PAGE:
Features: Birding — Views — Wildflowers — Wildlife
This is a stunningly beautiful, high altitude run with some tenuous footing in places. It is easy to get off trail. Split Rock trail is part of the Pine to Palm 100-mile endurance run.
This is a designated class-1 Forest Service trail which means it is minimally developed with intermittent tread that is often indistinct. The trail is relatively easy to identify at both ends. The Split Rock trailhead on Road 20 is about 3.6 miles west from the Mt Ashland ski lodge. There is a small possibility of parking to the north--one to two cars worth. Once on the trail, try to stay on it as this area features some endangered, fragile plant species--Tauschia Howellii.
Heading north the trail ascends toward McDonald Peak and then heads steeply down into some groves of trees before re-emerging into an open meadow. This pattern of treed and meadowed areas repeats with the addition of some escarpment edges and one particularly rocky area. The actual Split Rock is shown on maps, but it is hard to pinpoint when running. The trail flattens out somewhat as one approaches Wagner Glade gap. From there one can continue 2 more miles up to the Wagner Butte Lookout (that's a 10-mile + out and back from FS Road 20, so make sure you have enough gas in the tank to make it back!).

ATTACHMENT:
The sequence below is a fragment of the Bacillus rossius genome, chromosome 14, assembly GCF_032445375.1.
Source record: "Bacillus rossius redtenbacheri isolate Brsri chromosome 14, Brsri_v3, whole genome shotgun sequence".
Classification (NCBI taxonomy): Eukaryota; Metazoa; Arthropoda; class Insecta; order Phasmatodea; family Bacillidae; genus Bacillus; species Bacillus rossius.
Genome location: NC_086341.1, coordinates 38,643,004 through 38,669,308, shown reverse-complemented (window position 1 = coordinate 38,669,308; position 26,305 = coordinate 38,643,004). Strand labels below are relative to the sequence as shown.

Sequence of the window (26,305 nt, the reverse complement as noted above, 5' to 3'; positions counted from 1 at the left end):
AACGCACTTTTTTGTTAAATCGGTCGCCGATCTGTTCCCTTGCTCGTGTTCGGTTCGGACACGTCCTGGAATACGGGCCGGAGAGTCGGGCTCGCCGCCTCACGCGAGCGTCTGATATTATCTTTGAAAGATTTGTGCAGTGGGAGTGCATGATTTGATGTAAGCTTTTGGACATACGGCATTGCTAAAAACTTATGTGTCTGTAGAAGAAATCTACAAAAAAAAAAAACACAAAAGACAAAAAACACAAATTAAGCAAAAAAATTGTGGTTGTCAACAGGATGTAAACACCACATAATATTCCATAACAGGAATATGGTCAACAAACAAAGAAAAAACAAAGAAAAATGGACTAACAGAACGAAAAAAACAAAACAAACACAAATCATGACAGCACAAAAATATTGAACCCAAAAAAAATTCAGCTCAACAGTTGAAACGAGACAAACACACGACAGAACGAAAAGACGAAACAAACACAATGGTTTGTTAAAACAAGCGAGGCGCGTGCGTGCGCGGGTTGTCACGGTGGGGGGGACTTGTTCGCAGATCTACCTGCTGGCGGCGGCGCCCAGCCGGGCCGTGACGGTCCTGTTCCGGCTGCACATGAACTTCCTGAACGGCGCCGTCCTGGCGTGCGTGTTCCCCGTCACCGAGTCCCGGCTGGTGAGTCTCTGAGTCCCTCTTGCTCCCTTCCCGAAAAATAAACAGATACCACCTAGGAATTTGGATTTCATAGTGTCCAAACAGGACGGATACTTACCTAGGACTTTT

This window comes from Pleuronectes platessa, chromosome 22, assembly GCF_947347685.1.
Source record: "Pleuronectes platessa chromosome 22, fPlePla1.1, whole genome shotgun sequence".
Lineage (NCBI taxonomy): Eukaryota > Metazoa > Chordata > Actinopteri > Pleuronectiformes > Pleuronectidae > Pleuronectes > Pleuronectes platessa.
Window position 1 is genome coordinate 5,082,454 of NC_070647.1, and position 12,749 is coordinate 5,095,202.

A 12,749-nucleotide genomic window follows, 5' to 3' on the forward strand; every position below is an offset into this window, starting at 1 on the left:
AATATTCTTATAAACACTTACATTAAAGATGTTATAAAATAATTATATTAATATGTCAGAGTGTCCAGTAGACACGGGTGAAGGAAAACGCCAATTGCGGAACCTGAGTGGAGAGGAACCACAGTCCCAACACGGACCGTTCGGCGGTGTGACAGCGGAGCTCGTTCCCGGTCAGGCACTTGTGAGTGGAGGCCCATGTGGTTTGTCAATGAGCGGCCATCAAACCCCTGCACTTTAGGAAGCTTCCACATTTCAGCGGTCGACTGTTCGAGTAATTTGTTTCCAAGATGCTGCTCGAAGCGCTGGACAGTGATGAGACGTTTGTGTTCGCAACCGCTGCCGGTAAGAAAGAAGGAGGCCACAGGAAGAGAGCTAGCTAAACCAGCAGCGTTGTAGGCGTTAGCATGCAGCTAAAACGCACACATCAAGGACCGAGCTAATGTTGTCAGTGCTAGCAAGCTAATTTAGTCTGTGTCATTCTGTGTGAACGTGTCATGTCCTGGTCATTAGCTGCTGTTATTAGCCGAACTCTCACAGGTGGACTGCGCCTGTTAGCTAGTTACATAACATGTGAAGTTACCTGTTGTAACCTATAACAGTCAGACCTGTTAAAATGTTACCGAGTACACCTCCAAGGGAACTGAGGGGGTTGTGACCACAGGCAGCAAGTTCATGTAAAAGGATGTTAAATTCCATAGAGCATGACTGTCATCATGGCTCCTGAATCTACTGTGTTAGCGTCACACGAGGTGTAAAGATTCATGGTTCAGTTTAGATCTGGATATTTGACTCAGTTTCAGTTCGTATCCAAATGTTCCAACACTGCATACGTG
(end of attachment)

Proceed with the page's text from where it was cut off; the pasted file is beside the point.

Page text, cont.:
It is easy to get off trail. Much of the trail is from a cow herder's fence line and you'll see remnants of old barbed-wire. Grazing hasn''t taken place here in a long time, the barbed wire fence is down, and nature has taken over and the trail has grown in. Ashland Woodlands and Trails has done minimum maintenance, per the Forest Service, mostly redirecting users away from endangered plants species. Use the Trail Run Project mobile app
to help find your way.
The views are unsurpassed: Mt Shasta, Mt McLoughlin, Mt Ashland, the Rogue Valley, the Marble Mtns, the Trinity Alps, and the coastal range. Various wildflowers abound in late spring, early summer.
The snow often lasts until July.